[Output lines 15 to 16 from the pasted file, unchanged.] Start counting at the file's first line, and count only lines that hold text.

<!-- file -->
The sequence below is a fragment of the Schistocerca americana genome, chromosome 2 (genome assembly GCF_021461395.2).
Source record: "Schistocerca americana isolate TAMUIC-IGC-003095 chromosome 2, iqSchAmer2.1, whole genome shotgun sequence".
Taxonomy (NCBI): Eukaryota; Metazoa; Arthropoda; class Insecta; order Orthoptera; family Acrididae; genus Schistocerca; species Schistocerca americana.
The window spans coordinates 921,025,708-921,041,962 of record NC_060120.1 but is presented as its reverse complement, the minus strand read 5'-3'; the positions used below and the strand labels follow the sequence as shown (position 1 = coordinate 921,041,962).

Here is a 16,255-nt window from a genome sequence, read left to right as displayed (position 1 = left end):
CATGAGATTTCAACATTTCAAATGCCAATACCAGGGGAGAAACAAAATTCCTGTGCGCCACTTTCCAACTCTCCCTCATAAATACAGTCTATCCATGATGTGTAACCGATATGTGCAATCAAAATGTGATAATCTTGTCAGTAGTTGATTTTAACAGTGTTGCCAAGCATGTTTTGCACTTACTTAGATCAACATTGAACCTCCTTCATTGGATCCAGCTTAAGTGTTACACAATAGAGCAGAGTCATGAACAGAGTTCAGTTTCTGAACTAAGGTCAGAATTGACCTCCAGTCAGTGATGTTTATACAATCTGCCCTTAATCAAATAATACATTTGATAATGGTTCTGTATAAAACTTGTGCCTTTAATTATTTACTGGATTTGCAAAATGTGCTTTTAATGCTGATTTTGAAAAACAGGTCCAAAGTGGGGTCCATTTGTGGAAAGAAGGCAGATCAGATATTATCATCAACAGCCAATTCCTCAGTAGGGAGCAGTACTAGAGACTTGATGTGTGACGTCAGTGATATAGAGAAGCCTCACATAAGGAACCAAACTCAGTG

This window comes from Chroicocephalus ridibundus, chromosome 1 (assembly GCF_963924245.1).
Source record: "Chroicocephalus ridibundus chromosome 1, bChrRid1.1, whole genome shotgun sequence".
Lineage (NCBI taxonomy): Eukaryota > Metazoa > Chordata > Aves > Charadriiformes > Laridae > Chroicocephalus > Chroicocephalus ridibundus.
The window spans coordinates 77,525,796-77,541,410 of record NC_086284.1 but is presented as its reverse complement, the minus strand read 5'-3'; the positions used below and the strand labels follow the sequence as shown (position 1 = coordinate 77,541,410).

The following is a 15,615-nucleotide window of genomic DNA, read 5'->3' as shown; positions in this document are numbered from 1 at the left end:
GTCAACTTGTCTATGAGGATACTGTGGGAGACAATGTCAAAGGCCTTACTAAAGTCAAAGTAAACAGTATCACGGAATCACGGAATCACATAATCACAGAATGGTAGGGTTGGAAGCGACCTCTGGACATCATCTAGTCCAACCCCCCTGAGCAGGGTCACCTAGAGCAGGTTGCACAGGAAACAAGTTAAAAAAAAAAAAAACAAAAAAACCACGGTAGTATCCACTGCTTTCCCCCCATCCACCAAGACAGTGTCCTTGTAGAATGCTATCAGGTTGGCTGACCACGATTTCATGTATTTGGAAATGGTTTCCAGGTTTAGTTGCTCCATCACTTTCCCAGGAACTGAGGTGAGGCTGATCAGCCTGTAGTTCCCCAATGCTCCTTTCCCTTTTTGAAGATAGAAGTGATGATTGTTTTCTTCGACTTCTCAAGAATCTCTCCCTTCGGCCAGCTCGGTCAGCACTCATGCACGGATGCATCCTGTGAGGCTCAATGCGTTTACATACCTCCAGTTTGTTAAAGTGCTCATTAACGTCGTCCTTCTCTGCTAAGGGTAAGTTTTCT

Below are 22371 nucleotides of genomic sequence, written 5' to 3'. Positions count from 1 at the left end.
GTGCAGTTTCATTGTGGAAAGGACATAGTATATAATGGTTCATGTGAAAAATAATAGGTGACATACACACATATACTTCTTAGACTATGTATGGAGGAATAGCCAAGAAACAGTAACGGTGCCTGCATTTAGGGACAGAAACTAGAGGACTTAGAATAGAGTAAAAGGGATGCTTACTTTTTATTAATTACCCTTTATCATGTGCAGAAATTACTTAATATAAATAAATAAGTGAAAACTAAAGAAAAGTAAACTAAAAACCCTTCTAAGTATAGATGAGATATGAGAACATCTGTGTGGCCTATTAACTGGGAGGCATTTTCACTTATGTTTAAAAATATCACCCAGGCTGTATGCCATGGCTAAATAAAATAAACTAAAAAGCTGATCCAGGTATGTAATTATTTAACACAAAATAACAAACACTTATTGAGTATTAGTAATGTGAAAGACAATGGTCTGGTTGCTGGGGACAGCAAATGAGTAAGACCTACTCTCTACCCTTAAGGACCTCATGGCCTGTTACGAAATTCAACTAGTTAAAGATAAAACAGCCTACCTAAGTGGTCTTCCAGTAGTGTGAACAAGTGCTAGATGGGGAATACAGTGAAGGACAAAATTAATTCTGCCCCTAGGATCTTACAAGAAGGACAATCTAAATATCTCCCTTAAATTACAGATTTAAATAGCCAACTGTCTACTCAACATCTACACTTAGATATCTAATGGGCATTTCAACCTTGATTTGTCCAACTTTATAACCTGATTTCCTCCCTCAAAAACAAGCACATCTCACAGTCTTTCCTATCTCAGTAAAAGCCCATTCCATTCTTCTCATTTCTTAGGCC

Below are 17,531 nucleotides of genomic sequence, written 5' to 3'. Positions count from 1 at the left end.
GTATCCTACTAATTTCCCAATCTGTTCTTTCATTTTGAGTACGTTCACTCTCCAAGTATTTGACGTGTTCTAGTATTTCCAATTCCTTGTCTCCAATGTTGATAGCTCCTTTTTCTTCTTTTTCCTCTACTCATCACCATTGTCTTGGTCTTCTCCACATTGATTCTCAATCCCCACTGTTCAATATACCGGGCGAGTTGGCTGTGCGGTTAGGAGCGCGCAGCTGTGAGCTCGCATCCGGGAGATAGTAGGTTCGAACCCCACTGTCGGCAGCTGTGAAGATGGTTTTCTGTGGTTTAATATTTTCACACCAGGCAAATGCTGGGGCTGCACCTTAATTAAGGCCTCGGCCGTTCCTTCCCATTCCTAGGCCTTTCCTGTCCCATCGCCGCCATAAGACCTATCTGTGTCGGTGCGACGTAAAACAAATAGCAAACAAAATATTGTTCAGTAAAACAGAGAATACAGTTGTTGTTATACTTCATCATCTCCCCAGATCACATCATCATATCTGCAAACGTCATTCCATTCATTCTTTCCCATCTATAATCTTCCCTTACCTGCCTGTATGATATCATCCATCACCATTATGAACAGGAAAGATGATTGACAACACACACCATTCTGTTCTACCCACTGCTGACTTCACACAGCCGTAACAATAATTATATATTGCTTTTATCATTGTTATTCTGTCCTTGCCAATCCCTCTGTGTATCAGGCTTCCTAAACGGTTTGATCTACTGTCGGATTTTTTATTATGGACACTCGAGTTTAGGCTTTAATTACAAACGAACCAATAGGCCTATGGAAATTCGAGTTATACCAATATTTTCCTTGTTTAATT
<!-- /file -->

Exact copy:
Below are 17,531 nucleotides of genomic sequence, written 5' to 3'. Positions count from 1 at the left end.
GTATCCTACTAATTTCCCAATCTGTTCTTTCATTTTGAGTACGTTCACTCTCCAAGTATTTGACGTGTTCTAGTATTTCCAATTCCTTGTCTCCAATGTTGATAGCTCCTTTTTCTTCTTTTTCCTCTACTCATCACCATTGTCTTGGTCTTCTCCACATTGATTCTCAATCCCCACTGTTCAATATACCGGGCGAGTTGGCTGTGCGGTTAGGAGCGCGCAGCTGTGAGCTCGCATCCGGGAGATAGTAGGTTCGAACCCCACTGTCGGCAGCTGTGAAGATGGTTTTCTGTGGTTTAATATTTTCACACCAGGCAAATGCTGGGGCTGCACCTTAATTAAGGCCTCGGCCGTTCCTTCCCATTCCTAGGCCTTTCCTGTCCCATCGCCGCCATAAGACCTATCTGTGTCGGTGCGACGTAAAACAAATAGCAAACAAAATATTGTTCAGTAAAACAGAGAATACAGTTGTTGTTATACTTCATCATCTCCCCAGATCACATCATCATATCTGCAAACGTCATTCCATTCATTCTTTCCCATCTATAATCTTCCCTTACCTGCCTGTATGATATCATCCATCACCATTATGAACAGGAAAGATGATTGACAACACACACCATTCTGTTCTACCCACTGCTGACTTCACACAGCCGTAACAATAATTATATATTGCTTTTATCATTGTTATTCTGTCCTTGCCAATCCCTCTGTGTATCAGGCTTCCTAAACGGTTTGATCTACTGTCGGATTTTTTATTATGGACACTCGAGTTTAGGCTTTAATTACAAACGAACCAATAGGCCTATGGAAATTCGAGTTATACCAATATTTTCCTTGTTTAATT